In a surprise statement buried in its recently released 2015 Ontario Economic Outlook and Fiscal Review, the Ontario government has announced that it intends to eliminate the "30% rule" from Ontario pension legislation in order to "open up new investment opportunities and tap the capacity of the pension sector to contribute more to economic growth."
The 30% rule prohibits pension administrators from directly or indirectly investing the assets of the plan in securities of a company to which are attached more than 30% of the votes that elect the directors of the company. The rule applies regardless of whether the investment is being made in Canada or elsewhere.
The 30% rule is currently included in federal pension legislation and in the pension legislation of almost every province in Canada. In April 2015, the previous Harper government announced that it would undertake a public consultation on the usefulness of the rule in federal law, but that consultation has not yet begun.
Over the years, pension funds have developed complex investment structures to acquire greater than 30% of the equity of a company in a 30%-rule compliant manner. However, these structures increase transaction costs without any corresponding benefit to the pension fund or the plan beneficiaries.
The Ontario government intends to release a description of the proposed regulation eliminating the 30% rule for consultation in early 2016.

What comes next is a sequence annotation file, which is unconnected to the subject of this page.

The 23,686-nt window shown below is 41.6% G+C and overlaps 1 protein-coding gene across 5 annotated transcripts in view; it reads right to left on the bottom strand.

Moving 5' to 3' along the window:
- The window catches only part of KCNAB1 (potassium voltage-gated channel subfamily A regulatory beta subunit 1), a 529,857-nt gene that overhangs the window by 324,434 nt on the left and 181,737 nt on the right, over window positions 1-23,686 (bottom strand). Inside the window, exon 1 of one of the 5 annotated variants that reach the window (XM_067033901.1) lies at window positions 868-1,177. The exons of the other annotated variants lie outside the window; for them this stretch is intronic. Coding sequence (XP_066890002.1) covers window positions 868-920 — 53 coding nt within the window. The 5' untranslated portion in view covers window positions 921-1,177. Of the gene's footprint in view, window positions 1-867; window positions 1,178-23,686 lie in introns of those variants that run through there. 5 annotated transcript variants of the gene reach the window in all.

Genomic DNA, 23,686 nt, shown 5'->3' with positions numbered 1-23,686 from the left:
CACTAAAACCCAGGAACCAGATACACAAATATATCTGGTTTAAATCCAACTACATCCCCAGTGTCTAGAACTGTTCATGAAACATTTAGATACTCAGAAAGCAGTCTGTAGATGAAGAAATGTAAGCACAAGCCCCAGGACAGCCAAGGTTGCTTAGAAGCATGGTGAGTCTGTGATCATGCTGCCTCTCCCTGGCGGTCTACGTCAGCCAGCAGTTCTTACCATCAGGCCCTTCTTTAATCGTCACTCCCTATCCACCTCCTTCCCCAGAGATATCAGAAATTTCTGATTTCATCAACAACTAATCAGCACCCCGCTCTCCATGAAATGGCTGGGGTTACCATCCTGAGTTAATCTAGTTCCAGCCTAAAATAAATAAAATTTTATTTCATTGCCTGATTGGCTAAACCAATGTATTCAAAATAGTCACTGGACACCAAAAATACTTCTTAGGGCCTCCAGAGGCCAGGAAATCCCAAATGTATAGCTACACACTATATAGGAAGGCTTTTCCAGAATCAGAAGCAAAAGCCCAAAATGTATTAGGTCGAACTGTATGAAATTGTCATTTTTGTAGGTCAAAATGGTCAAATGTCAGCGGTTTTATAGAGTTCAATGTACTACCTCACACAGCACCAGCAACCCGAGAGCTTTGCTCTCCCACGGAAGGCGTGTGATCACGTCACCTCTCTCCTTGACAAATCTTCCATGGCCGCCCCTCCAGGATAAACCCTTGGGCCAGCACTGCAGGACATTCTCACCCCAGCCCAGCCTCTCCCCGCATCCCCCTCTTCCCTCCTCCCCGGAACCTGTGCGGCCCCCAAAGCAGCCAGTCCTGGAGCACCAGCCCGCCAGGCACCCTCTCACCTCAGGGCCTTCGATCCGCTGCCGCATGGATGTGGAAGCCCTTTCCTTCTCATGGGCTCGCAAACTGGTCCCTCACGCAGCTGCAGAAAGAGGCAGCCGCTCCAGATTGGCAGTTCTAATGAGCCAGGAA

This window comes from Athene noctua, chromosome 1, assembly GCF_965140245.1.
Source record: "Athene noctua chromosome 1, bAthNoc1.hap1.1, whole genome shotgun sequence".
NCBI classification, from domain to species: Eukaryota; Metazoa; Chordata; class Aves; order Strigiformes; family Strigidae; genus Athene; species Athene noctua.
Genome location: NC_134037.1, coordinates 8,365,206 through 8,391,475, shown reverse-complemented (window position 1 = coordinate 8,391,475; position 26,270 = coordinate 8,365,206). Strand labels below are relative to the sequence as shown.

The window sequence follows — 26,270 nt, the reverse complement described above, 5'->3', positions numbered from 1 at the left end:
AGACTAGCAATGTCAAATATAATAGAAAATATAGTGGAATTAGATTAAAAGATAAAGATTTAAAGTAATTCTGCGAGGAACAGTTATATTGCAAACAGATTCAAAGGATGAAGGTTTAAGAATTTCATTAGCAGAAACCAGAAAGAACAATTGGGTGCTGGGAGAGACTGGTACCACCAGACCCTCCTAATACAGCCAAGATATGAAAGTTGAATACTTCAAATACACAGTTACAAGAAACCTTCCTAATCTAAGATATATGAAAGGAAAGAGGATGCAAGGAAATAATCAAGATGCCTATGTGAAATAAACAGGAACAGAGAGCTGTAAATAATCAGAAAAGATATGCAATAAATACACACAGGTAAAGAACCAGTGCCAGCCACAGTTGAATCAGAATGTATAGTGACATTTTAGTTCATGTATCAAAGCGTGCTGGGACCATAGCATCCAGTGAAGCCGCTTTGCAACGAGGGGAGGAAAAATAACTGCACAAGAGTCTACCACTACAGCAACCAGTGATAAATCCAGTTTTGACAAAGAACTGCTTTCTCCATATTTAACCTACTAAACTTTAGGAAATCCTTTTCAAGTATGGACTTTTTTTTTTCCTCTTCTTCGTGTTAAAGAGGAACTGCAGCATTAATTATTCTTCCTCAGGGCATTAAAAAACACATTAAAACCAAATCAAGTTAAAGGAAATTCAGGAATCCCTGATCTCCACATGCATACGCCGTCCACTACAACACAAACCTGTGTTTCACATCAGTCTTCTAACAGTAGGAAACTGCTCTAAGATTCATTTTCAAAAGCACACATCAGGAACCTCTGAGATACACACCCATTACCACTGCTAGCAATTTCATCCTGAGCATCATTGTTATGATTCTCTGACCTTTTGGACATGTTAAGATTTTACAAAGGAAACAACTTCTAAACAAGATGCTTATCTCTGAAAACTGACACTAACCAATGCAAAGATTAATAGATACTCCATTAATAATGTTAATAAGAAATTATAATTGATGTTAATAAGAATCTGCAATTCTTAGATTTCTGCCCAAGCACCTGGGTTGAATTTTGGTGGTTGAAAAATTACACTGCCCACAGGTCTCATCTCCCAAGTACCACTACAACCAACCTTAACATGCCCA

What You Need To Know
- Although this appears to be a very welcome development for large Ontario pension funds that engage in direct investing, we will not know until the draft regulation is released whether the proposal would result in a complete elimination of the 30% rule or whether it might be eliminated only for certain pension funds (for example, a fund asset-size threshold which results in the 30% rule continuing to apply to smaller pension funds) or only for certain types of investments or subject to certain conditions.
- Even if the Ontario government does eliminate the 30% rule, it has emphasized that pension plan administrators will still be required to exercise a fiduciary standard of care, diligence and skill in the administration and investment of the pension fund. In addition, plan administrators must continue to comply with other pension fund investment rules, including related party restrictions and the 10% concentration limit.
- Unless and until other Canadian governments follow suit, the 30% rule will continue to apply to pension plans governed by the legislation of other provinces or federally.
To discuss these issues, please contact the author(s).
This publication is a general discussion of certain legal and related developments and should not be relied upon as legal advice. If you require legal advice, we would be pleased to discuss the issues in this publication with you, in the context of your particular circumstances.
For permission to republish this or any other publication, contact Janelle Weed.
© 2017 by Torys LLP.
All rights reserved.